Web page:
CDC Seeks Earlier Detection of Autism

By Daniel Yee for The Associated Press

Atlanta – Because half of all children with autism or similar developmental disorders aren’t diagnosed until age 4 to 6, the Centers for Disease Control and Prevention on Monday was launching a campaign to make doctors and parents aware of the need of early diagnosis. Children can be diagnosed as early as 18 months old.

The CDC is working to fill doctors’ offices around the country with posters and checklists that describe developmental milestones for each age.

The agency also created for parents a height chart with similar information.

The health agency places autism in a category called autism spectrum
disorders. People with such disorders may have problems with social,
emotional and communication skills. The disorders can begin in early
childhood and last throughout life.

For example, the CDC’s information for parents says a 2-year-old
should be able to point to an object when named, use two- to four-word
phrases and follow simple instructions. A 3-year-old can imitate adults
and playmates, play make-believe with dolls and use pronouns or plural words.

“It’s important for families and providers – if a child has a developmental concern, early intervention really can have a positive impact,” said Catherine Rice, a behavioral scientist with the federal health agency. “It doesn’t necessarily cure or clean up the issue, but it can help the child to a higher level” of learning and living.

About 24,000 of the 4 million children born each year eventually
will be diagnosed with autism or other developmental disorders. The agency
estimated that up to half a million Americans under age 21 have an autism
spectrum disorder, the CDC said.

The agency says it’s a pressing issue because more children than
ever before fall into the category of autism or autism-related disorders,
primarily because medical officials and the government widened the
definition of autism in the early 1990s.

CDC officials want to make sure parents and doctors know what to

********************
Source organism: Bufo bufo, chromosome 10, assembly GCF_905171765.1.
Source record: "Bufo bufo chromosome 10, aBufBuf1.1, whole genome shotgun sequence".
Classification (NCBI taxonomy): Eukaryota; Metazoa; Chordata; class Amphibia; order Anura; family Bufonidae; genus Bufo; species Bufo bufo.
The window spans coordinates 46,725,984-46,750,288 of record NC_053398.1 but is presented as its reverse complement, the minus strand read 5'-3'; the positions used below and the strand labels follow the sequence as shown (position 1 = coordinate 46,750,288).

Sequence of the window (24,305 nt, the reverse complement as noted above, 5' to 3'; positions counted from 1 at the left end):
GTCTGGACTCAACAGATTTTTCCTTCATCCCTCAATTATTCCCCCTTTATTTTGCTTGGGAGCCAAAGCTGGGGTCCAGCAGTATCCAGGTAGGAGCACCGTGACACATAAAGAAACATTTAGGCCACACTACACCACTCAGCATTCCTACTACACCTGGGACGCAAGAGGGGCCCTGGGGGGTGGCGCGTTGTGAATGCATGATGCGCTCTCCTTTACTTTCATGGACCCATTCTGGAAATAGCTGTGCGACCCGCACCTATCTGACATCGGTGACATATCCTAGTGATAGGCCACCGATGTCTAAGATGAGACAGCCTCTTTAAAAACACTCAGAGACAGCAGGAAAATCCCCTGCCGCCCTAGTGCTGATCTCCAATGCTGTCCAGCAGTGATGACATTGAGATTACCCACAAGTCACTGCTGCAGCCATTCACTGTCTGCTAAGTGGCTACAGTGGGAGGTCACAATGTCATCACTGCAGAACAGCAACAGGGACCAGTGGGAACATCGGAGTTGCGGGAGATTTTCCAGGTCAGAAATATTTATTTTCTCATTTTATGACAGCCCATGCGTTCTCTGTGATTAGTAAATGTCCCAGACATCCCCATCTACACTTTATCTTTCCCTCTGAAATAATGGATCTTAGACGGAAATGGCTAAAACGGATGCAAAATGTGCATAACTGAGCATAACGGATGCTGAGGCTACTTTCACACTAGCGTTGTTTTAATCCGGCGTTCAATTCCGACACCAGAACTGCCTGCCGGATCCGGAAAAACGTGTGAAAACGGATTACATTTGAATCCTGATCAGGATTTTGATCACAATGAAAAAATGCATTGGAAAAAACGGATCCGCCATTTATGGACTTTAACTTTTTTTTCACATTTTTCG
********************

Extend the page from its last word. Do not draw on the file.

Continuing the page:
look for. If parents or doctors think there could be a developmental problem in a child, they should contact a developmental pediatrician, a specialist or a
local early intervention agency, the CDC said.

“It’s become more clear in the case of autism that it really is an urgent public health concern – before we used to think of it as a pretty low public health disorder; it’s much more common than we previously thought,” Rice said.

The early detection campaign will help educate doctors about when to
diagnose the condition. Doctors know a lot about autism but many times
it’s not recognized until later, said Joe Guzzardo, spokesman for the National
Alliance for Autism Research.

Tiffany Fleming knew something was wrong with her son, Connor, when
he was just 6 months old. He would let loose bloodcurdling screams with
enough emotion and intensity that he would turn purple and shake.

Connor’s screaming continued. The Duluth, Ga., boy earned the title
of one of the “Top 10” screamers at his doctor’s office. Other strange
behavior developed – he would repeatedly open and close drawers and it seemed like he didn’t know how to play.

At age 2, Connor was diagnosed with a form of autism. After therapy
and a special diet, “he started learning how to be a kid,” Fleming said.
“It was like his brain was able to be rewired,” said Fleming about
her son, now 6. “If he hadn’t been diagnosed and we hadn’t started with early intervention, I can’t imagine what he’d be like today – so much happens
early.”

In Duluth, Connor now attends preschool and Fleming said her family
and doctors are happy they “were able to stop a lot of stuff before it
manifested.”

“He’s very social, very cute, and has lots of friends,” she added.

“His biggest trouble is he wants things his way … he has some extra
anxieties but just overall, he’s just an amazing, sweet kid. He’s still a
work in progress, but aren’t we all?”

BRIEF COMMENTARY: Dr. Gary Goldstein, a child neurologist who
directs the Kennedy Krieger Institute in Maryland was quoted in Monday’s TODAY segment on autism, “If indeed, the thimerosal, which is no longer there [in vaccines], was provoking this epidemic of diagnosis of autism, then we ought to see a marked decrease in the number of children we diagnosed with autism.

To date that is not happening,” Dr. Goldstein neglects to mention that it
is still too soon to see the effects of any removal of mercury from vaccines.
The mercury was not recalled by the government, only a request for removal
was made to the manufacturers. The phase out would be over a period of
years. Also there is a 3 year gap between the time of vaccination and the
eventual diagnosis of autism. So that lag must be added to however long
it took to exhaust the stock of mercury vaccines on the shelves. But Dr.
Goldstein is not the only disingenuous player here.

Just about the time when we expect to see a drop off of autism, the
CDC here now launches a drive to get more kids diagnosed with autism in
the name of early intervention. The resulting increase of diagnosis could
potentially mask any drop off in autism due to the removal of mercury from
vaccines. Could the CDC’s move be only a coincidence? Perhaps. -Lenny
Schafer

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